Brexit and interconnectors: a £45m problem?

Brexit and interconnectors: a £45m problem?

An initial assessment of the extent of inefficiency in electricity trade

Electricity interconnectors transport power from countries with low prices to countries with high prices.  In doing so, they reduce the overall cost of meeting electricity demand. However, given electricity prices are volatile, making sure interconnectors are flowing the right way is complicated.

EU legislation sets out a harmonised process to maximise efficiency. But post Brexit, GB is no longer part of it. Below, we provide an early assessment of how this has impacted the efficiency of interconnector flows, concluding that the lost value of interconnector trade might be of the order of £45m per annum.

Before and after

Prior to 1 January 2021, capacity allocations and flows on the electricity interconnectors between GB and continental Europe (and those with Ireland and Northern Ireland) were determined under European legislation. This meant that the GB market was part of the Europe-wide Single Day Ahead Coupling (SDAC).

The SDAC process involved collecting the prices at which generators, traders and retailers wanted to buy and sell power in across the EU. This data was used to calculate competitive market prices in each country and at the same time to work out which way interconnectors should flow.  It was designed to ensure that interconnector capacity is used in the most efficient way possible, maximising the transfer of electricity from lower priced areas to higher priced areas.

Before this process, many interconnectors were allocated using so-called explicit auctions (the SDAC process is often referred to as an implicit auctioning process).  But explicit auctions were widely recognised to be inefficient. This is because to move power between systems required both the purchase (and sale) of power, and the separate purchase and use of interconnector capacity. Under SDAC, this all happens simultaneously, which is the key source of efficiency gain.

With the end of the Brexit transition period, GB interconnectors have returned to an explicit auction process.  So now, to move power between GB and NL using the Britned cable:

  • traders buy interconnector capacity in an auction held between 0850 and 0910 each day;
  • traders then buy or sell power in GB on EPEX (auction bids close at 09.20 GMT) or N2EX (which closes at 09.50 GMT), and then separately in the Netherlands at 11.00 GMT; and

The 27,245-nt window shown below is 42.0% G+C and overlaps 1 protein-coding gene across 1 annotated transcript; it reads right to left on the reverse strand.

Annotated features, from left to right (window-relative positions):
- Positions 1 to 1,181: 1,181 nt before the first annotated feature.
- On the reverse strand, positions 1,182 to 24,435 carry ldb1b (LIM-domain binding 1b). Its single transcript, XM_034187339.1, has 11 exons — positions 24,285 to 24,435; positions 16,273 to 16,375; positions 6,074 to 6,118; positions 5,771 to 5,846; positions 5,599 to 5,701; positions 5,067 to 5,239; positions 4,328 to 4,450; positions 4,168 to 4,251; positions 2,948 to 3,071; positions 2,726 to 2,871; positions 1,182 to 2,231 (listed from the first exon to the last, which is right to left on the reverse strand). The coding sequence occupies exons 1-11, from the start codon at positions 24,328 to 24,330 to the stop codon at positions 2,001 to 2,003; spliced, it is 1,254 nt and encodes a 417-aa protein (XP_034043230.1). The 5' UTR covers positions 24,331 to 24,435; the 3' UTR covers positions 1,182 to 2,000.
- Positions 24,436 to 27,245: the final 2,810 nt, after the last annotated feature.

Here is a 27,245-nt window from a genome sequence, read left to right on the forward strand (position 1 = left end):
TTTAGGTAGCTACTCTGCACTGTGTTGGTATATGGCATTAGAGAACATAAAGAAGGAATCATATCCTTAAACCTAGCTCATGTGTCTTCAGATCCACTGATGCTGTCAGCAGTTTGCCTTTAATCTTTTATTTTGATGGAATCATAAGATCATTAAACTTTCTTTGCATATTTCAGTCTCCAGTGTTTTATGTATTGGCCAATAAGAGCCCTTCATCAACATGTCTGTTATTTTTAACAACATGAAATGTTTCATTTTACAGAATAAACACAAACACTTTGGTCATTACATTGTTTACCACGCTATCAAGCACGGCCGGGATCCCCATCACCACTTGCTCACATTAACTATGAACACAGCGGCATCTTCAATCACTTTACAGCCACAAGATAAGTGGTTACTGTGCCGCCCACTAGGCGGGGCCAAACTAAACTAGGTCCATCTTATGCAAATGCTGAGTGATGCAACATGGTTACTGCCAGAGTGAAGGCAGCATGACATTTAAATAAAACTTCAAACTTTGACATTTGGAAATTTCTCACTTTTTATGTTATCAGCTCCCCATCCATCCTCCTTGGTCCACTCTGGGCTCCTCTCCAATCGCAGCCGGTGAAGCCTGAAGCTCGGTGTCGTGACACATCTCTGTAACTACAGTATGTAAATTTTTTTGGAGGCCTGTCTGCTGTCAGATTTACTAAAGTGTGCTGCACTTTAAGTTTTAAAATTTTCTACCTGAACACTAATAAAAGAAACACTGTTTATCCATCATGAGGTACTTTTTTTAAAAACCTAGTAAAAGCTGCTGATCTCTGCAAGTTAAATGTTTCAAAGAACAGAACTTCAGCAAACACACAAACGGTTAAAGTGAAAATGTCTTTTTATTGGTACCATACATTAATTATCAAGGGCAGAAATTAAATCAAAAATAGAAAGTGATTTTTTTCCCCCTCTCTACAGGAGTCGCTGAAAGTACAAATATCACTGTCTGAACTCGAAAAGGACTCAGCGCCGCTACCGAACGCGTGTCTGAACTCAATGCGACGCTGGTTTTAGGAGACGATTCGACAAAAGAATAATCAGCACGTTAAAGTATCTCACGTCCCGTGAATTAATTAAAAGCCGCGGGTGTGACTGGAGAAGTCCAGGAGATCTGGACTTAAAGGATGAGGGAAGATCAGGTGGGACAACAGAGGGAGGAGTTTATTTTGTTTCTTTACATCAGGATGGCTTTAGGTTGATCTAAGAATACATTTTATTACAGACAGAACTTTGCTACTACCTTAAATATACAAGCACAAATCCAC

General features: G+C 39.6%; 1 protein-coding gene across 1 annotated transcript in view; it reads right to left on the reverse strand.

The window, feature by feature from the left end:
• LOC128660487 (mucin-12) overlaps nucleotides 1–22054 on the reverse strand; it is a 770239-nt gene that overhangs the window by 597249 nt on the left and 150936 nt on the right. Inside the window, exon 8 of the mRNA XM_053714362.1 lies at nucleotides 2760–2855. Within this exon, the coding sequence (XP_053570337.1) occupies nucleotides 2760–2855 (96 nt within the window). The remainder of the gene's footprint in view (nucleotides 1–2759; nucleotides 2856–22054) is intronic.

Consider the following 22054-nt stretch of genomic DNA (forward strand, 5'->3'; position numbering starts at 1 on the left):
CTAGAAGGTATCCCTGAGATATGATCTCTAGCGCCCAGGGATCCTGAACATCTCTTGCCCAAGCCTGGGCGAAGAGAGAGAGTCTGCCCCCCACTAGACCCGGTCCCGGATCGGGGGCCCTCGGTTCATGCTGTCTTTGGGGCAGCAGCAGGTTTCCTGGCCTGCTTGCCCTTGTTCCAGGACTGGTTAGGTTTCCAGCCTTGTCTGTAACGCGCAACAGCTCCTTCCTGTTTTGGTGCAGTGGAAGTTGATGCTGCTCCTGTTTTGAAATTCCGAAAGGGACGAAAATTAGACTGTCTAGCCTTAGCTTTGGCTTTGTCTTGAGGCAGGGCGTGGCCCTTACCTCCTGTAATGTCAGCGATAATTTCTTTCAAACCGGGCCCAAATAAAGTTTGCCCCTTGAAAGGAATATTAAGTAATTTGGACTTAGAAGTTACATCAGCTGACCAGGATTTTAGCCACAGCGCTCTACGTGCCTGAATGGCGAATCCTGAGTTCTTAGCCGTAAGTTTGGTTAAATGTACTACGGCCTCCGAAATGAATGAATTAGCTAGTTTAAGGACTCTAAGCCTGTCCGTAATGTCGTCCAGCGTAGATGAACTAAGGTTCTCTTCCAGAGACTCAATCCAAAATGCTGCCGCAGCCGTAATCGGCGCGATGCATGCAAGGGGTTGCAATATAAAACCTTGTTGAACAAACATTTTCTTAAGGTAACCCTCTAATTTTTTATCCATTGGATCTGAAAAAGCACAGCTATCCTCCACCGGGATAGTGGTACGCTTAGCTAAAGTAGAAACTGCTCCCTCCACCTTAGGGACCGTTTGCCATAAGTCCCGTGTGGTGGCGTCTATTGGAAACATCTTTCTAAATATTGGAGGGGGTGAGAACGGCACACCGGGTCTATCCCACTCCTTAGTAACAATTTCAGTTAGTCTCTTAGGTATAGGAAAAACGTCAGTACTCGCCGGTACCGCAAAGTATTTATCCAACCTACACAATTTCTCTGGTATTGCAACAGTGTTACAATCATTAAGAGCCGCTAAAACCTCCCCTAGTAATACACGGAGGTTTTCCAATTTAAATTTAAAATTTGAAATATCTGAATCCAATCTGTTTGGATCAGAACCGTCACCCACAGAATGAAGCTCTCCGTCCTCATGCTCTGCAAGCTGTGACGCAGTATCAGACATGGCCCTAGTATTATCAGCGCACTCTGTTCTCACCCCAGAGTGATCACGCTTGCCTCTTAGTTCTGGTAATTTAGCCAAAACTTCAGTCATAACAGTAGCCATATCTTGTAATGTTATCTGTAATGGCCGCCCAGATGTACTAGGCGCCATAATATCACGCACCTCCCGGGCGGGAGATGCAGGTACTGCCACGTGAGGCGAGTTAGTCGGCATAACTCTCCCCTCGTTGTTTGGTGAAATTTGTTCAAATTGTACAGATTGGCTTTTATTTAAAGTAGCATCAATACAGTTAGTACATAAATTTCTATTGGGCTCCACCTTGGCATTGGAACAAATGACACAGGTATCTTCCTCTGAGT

• traders can nominate to flow power to deliver on their trades using capacity they have bought on Britned between 10.30 GMT and 13.30GMT.

This means that traders are contemplating buying a right to capacity to flow electricity between GB and the Netherlands before the electricity price in either GB or the Netherlands is known. Yet the efficient price of interconnector capacity is driven by the power price spread between the two countries. So traders run the risk that they get their forecast of the price differential wrong when they bid for interconnector capacity (for example, undervaluing capacity). And society runs the risk that interconnector capacity is under-used.

How much does it matter?

The chart below shows the relationship between power flow over the GB-France interconnector (IFA1) and price differences between GB and French day ahead markets before Brexit. It shows that, as soon as prices diverged by a small amount, the interconnector was typically fully used to move power from the low price to the high price region.

This second chart shows the relationship after Brexit. The pattern is clearly significantly more random, with interconnector capacity being left unused on plenty of occasions, despite there being material price differences.

We have estimated the lost gains from trade as a result of the failure to exploit the full capacity of IFA1 in January and February, and then scaled it up across all interconnectors and over the whole year. On this basis, we estimate a lost value of trade of £45m, although clearly given our simple approach there are a number of assumptions implicit in this valuation.

Where do we go from here?

The EU-UK Trade and Cooperation Agreement suggests a replacement process for determining flows on the interconnectors, and suggests a timeline for the assessment of this process (foreseeing its implementation within 15 months of the start of 2021, subject to a cost-benefit analysis). This process (so-called “loose volume coupling”) was used on some European borders before the advent of SDAC. From an efficiency point of view, it should be better that explicit auctions, but not as good as SDAC.

Our simplistic analysis indicates that the absence of efficient arrangements on the interconnectors does have a material cost. On that basis, even if they are not as efficient as those that operated pre-Brexit, the sooner the arrangements are improved the better.

This article was written in conjunction with LCP's Chris Matson.